PRINTED SOUVENIR CARD. United States Centennial Exposition, 1876.
Philadelphia: J. W. Daughaday & Co., 1876. Single card, landscape format [1/15/16" x 3-3/16"], green card stock, 12 lines of text [different size fonts] printed, recto only, with black ink. Now housed in an archival mylar sleeve. Modest wear & soiling. Verso with ink bleed-through. A VG copy. Item #51004
"Printed on the Celebrated Model Printing Press Price, $6.00 to $50.00, On Exhibition in Machinery Hall, Section E, 4, Column 31."
"The Centennial International Exhibition of 1876, the first official World's Fair to be held in the United States, was held in Philadelphia, Pennsylvania, from May 10 to November 10, 1876, to celebrate the 100th anniversary of the signing of the Declaration of Independence in Philadelphia. Officially named the International Exhibition of Arts, Manufactures, and Products of the Soil and Mine, it was held in Fairmount Park along the Schuylkill River on fairgrounds designed by Herman J. Schwarzmann. Nearly 10 million visitors attended the exposition, and 37 countries participated in it.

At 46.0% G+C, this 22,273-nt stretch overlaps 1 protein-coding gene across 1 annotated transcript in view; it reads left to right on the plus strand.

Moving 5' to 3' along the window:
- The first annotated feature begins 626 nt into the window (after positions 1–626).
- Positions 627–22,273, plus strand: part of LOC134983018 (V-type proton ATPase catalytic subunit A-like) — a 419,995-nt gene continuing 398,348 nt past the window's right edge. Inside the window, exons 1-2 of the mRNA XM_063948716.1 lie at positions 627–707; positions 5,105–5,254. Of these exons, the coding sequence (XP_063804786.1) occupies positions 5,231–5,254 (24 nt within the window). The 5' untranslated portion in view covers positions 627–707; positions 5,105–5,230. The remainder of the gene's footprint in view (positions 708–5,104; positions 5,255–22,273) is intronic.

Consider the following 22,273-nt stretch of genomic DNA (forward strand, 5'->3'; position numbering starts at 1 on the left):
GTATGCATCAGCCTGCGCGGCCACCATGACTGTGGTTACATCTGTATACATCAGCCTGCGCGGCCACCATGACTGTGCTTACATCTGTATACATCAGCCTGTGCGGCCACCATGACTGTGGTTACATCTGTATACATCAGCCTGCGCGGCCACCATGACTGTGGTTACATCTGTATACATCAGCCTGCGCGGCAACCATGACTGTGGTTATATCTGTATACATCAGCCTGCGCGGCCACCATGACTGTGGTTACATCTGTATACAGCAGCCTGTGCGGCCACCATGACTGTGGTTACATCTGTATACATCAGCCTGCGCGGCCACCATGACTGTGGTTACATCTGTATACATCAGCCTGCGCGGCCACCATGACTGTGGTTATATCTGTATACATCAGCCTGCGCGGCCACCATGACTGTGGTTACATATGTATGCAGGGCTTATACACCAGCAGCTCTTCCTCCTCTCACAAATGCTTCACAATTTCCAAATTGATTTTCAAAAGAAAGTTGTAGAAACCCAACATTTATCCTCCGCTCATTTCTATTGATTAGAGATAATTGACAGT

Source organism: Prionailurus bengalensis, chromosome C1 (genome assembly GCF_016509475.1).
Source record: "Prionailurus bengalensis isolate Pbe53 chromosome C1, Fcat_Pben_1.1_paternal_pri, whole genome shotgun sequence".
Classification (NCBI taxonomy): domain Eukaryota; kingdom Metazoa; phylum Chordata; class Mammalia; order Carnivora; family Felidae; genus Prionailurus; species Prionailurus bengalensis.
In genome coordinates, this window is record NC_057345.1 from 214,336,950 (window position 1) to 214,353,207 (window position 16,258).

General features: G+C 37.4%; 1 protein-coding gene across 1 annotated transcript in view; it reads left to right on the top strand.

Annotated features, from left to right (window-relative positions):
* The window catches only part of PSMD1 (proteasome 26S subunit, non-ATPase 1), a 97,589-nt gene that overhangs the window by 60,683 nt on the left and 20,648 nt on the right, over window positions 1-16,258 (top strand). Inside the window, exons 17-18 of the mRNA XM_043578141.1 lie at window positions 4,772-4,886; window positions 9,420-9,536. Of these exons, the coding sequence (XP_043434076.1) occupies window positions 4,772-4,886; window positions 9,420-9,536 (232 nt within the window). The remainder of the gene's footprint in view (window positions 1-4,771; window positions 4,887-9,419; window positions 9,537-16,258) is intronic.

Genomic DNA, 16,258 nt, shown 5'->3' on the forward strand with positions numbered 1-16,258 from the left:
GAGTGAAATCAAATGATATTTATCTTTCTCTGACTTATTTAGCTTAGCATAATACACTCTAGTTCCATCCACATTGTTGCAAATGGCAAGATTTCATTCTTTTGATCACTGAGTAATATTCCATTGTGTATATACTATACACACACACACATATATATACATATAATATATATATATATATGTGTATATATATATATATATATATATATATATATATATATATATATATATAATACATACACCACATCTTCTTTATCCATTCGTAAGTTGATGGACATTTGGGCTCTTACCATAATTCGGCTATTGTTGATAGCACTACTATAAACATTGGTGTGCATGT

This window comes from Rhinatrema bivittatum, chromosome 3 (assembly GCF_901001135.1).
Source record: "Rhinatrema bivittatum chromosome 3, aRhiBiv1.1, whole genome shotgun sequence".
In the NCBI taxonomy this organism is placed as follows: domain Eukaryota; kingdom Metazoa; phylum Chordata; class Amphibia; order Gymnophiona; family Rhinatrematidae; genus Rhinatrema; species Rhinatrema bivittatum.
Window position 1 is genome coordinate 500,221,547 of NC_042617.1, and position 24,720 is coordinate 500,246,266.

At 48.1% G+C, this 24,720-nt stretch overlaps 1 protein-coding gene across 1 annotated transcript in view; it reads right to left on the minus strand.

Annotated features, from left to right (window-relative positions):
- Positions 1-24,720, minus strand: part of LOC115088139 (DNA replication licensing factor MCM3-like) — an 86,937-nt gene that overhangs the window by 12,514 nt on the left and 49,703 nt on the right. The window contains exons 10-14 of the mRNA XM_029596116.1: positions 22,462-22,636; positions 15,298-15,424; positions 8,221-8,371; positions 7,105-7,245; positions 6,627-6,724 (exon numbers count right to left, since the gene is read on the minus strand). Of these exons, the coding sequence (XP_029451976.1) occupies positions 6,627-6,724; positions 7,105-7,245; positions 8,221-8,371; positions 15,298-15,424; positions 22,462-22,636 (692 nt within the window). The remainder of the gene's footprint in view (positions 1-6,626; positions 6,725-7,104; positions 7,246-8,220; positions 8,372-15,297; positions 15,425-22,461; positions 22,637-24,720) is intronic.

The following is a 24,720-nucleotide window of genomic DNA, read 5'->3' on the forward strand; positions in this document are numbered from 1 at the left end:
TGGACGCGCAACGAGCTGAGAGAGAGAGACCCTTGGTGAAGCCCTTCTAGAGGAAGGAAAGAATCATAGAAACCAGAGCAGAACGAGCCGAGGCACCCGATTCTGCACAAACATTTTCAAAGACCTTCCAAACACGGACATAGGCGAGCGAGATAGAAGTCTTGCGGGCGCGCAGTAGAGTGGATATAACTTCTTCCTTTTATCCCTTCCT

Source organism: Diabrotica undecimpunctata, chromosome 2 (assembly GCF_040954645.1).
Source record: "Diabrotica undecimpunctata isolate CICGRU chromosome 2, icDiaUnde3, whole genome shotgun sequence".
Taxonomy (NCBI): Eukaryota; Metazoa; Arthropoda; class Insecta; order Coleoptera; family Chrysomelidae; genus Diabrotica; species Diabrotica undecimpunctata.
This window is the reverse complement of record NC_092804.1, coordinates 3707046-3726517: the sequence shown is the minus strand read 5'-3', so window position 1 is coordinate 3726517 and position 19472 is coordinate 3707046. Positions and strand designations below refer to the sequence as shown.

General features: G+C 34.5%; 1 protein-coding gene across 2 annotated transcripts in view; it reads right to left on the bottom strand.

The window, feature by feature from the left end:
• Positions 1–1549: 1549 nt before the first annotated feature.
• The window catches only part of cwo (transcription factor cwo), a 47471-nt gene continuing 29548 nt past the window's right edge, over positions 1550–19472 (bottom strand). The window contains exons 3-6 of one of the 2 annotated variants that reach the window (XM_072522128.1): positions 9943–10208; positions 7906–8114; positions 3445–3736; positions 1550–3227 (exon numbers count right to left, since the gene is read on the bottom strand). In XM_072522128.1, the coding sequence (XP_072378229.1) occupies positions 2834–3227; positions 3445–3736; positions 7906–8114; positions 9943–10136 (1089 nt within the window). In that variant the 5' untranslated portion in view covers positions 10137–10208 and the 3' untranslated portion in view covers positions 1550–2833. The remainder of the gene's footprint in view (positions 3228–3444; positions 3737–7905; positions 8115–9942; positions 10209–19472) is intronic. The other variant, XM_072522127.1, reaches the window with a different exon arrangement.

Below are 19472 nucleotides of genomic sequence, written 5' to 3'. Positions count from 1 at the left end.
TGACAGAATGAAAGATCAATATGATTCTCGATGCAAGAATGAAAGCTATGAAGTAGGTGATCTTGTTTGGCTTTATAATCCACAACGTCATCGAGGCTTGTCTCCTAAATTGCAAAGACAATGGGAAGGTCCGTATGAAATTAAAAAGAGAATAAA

Machinery Hall was the second largest structure in the exposition and located west of the Main Exhibition Building. With a superstructure made of wood and glass resting on a foundation of massive masonry, it had a main hall painted light blue, 1,402 ft long and 360 ft wide, with a wing of 208 ft by 210 ft attached on the south side of the building. The length of the building was 18 times its height. With eight entrances, it occupied 558,440 square feet, had 1,900 exhibitors, and took six months to construct. The exhibits focused on machines and evolving industries. Machinery Hall was the show case for the state of the art industrial technology that was being produced at the time. The United States of America alone took up two-thirds of the exhibit space in the building.